Blog by Alyssa Lakota & Genevieve Arterburn
On a cold May evening, in the middle of a heavy rain and hail storm, a gosling wandered up someone’s driveway, separated from his siblings and parents. A month later, in June, another gosling was found orphaned near Little Payette Lake. In both circumstances, efforts to reunite them with family were unsuccessful. Attempts to introduce them into flocks with other goslings around the same age were made in vain, as hardly any geese were found between McCall and Cascade. We presume Avian Flu and a long, tough winter had much to do with the decrease in their numbers. The couple of flocks we did manage to locate swam away before an introduction was possible, or they simply took no interest. One flock had at least six goslings. It felt as if they said, “We already have too many mouths to feed. Move along.” And so, we did [move along].
As the goslings grew, we continued our search, reaching out to multiple people in hopes of a sighting. During our pursuit, we stopped to ask a man and his daughter riding bicycles if they had seen any geese. They did not, but they took our number, and a short time later, they called. We met up and took to the water to scout the location. We couldn’t see them, but we could hear them. A plan could now be hatched. A few days later, when conditions were right, we met up again, taking to the water yet again, only this time with our two goslings on board, heading towards the flock. There they were. We set our goslings loose and hid in the tall grasses and behind our flotation devices to ease them into the flock. It seemed as if they had found their new tribe, but an adult goose suddenly attacked one of the two goslings, scaring both out of the water and up an embankment. The flock aggressively shook their heads in unison, “No,” and encouraged their young to follow, leading them away from the two in our care. We felt defeated. We strove to avoid releasing them into the crowded Boise parks. Our goal was to return them to the wild.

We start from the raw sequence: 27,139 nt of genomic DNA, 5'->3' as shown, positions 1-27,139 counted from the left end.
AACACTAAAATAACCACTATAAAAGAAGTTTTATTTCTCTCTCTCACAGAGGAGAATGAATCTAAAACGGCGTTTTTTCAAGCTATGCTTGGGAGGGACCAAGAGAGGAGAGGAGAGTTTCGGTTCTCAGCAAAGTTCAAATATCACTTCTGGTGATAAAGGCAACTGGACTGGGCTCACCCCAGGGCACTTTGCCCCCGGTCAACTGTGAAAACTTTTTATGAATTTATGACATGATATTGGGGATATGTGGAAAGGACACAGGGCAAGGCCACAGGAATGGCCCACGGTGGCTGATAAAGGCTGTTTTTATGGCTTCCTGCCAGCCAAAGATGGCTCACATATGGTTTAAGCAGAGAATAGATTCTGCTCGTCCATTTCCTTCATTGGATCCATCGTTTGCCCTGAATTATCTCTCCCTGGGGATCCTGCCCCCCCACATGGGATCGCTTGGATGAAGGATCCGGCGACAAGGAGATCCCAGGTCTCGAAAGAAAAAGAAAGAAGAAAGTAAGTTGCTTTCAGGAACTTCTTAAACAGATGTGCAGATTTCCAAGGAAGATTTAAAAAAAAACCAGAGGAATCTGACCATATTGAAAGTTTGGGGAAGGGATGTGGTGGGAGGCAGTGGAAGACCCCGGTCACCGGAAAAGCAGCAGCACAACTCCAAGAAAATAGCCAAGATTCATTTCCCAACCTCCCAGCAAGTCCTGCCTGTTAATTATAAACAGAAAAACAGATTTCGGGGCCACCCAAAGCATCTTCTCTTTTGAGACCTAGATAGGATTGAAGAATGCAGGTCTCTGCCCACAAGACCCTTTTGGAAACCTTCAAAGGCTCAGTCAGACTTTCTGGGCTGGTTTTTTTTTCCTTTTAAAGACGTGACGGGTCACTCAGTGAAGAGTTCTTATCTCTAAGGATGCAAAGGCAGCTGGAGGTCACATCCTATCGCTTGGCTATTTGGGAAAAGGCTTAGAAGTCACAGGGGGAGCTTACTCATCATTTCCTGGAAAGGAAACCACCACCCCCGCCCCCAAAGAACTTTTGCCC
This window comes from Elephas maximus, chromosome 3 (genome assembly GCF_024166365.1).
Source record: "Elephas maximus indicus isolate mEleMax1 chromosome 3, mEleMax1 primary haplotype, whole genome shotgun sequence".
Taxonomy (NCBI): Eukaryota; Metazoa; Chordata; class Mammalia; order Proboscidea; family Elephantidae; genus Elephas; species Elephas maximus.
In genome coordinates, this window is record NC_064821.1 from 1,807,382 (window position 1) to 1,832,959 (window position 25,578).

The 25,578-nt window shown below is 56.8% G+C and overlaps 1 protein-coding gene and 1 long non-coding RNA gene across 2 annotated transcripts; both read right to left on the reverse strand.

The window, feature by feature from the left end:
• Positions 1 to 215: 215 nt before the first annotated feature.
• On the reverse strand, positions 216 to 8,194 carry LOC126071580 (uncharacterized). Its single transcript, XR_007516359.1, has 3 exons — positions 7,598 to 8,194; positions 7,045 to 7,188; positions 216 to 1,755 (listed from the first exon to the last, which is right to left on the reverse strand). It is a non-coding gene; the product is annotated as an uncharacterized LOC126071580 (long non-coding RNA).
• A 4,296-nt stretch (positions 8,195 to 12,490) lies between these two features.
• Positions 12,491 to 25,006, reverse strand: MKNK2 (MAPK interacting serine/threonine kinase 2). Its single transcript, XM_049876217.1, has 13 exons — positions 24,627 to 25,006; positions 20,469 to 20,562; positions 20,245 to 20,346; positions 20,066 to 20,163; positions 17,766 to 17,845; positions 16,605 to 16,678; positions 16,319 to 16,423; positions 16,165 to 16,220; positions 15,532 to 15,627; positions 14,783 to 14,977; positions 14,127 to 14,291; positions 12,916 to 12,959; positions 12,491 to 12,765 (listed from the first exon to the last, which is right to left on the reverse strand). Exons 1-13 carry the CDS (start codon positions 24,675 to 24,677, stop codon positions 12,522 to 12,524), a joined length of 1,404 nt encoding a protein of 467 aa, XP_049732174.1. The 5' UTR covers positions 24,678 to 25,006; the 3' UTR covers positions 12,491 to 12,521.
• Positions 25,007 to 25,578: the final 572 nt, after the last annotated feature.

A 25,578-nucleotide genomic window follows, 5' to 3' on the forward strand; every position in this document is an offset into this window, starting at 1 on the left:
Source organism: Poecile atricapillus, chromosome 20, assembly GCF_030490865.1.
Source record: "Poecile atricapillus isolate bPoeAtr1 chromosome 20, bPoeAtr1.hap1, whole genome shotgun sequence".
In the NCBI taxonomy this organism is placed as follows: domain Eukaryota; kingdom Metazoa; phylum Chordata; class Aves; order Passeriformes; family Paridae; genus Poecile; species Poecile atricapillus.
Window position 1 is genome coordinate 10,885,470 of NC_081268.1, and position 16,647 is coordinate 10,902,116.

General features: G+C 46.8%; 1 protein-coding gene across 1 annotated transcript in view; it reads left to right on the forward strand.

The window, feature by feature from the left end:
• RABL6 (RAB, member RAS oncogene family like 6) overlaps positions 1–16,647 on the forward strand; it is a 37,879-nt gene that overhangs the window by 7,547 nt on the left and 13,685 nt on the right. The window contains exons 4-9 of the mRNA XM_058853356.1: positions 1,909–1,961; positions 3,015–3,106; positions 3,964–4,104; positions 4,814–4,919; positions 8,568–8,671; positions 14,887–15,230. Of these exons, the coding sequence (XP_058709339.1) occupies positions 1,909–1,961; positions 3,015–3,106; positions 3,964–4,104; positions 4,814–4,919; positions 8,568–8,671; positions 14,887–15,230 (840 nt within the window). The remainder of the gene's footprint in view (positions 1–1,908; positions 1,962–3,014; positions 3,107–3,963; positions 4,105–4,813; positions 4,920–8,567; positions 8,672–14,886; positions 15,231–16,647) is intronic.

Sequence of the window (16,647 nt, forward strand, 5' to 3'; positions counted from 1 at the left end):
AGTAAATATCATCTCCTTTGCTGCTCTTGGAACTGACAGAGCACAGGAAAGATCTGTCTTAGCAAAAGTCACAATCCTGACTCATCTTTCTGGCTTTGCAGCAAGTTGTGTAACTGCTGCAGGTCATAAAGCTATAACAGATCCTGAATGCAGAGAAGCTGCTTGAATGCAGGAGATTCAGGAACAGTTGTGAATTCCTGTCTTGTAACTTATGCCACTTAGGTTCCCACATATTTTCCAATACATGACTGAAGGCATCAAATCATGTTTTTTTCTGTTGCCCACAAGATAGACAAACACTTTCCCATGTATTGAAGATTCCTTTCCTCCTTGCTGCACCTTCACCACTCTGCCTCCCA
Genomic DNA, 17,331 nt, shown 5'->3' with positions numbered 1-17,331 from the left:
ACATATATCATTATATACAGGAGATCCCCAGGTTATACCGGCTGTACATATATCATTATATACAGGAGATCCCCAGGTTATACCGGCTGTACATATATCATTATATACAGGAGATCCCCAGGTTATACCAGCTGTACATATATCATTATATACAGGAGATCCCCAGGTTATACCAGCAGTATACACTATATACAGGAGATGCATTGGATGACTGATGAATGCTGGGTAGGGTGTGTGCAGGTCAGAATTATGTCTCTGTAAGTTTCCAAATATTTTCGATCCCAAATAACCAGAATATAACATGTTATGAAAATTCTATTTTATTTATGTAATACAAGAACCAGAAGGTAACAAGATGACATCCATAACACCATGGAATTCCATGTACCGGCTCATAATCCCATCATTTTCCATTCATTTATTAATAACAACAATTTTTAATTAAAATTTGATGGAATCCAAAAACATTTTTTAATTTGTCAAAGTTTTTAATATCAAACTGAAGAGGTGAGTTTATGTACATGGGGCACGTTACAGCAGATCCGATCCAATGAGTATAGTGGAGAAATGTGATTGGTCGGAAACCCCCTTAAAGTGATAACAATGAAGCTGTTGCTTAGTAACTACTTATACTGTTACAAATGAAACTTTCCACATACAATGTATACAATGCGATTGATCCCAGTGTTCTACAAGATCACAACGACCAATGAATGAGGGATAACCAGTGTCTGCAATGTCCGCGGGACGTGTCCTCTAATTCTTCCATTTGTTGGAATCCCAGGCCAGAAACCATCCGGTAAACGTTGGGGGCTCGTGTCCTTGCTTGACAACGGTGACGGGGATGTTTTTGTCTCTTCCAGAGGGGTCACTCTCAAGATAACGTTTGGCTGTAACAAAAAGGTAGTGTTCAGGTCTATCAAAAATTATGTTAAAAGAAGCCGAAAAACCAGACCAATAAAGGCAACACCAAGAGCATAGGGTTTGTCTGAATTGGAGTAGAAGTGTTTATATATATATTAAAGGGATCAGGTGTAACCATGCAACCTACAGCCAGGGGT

Weeks later, when their flight feathers grew, we began physical therapy in Snowdon’s new flight barn. Each Canada Goose was encouraged to fly back and forth, making multiple passes, until we felt comfortable with their abilities to escape danger once released. That day finally arrived.
We set off on a warm September day to release these two before the majority of geese migrate south for winter. We were nervous, including our geese, to find the perfect spot. We approached the lake and mud flats and held our breath. We saw a blue heron, pelicans, but no geese. However, we rounded the corner, and to our excitement, we finally saw geese. We hopped out of the truck to investigate, but they flew away despite keeping our distance. We climbed back in and drove down a road near where they all flew. With the sun going down and the proximity to the road, we were skeptical about releasing them at this time. Thinking this was perhaps their only opportunity (the flock could be gone tomorrow), we took a chance and carried each crate down a hill through tall vegetation. We held our breath and opened the crate doors. They seemed confused and scared at first, but then one took flight and glided over the flats. The other soon followed. We grabbed our binoculars and observed them for an hour or longer. After meeting a few ducks along the way, they slowly and gingerly approached the flock. What appeared to be the alpha goose made it clear that he was in charge but seemed inviting. They happily joined the rest grazing nearby, and soon we could no longer differentiate which geese were ours.